A Room with a View
"I didn't know what to do with them," he cried, and his voice was that of an anxious boy. Her heart warmed towards him for the first time. "They were covered with blood. There! I'm glad I've told you; and all the time we were making conversation I was wondering what to do with them." He pointed down-stream. "They've gone." The river swirled under the bridge. "I did mind them so, and one is so foolish, it seemed better that they should go out to the sea—I don't know; I may just mean that they frightened me. Then the boy verged into a man. "For something tremendous has happened; I must face it without getting muddled. It isn't exactly that a man has died" (4.23).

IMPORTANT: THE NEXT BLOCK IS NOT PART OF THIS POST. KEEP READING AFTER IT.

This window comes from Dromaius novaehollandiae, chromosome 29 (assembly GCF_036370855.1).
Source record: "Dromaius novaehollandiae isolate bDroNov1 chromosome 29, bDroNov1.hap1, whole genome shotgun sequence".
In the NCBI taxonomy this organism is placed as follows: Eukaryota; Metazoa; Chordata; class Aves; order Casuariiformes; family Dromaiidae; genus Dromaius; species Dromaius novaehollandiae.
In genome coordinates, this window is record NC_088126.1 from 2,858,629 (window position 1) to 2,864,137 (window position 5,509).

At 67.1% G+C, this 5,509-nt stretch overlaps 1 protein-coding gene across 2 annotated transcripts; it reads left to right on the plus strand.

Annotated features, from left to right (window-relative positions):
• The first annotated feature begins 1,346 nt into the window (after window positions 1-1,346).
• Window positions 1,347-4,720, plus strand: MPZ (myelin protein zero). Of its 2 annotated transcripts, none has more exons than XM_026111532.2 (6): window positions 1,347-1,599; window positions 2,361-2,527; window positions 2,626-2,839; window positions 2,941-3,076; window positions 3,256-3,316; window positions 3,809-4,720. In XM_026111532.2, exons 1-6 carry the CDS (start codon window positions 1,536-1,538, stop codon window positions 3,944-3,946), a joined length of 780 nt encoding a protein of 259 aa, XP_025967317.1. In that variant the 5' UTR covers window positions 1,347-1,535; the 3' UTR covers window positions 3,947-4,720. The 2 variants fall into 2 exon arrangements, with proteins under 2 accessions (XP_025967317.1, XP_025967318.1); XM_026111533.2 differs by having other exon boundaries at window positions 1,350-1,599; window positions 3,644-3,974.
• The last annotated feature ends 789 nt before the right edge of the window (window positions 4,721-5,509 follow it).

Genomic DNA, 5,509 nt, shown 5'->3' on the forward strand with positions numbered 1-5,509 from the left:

It was not exactly that a man had died; something had happened to the living: they had come to a situation where character tells, and where Childhood enters upon the branching paths of Youth (4.28).
Surely the vendor of photographs was in league with Lucy—in the eternal league of Italy with youth. He had suddenly extended his book before Miss Bartlett and Mr. Eager, binding their hands together by a long glossy ribbon of churches, pictures, and views (5.24).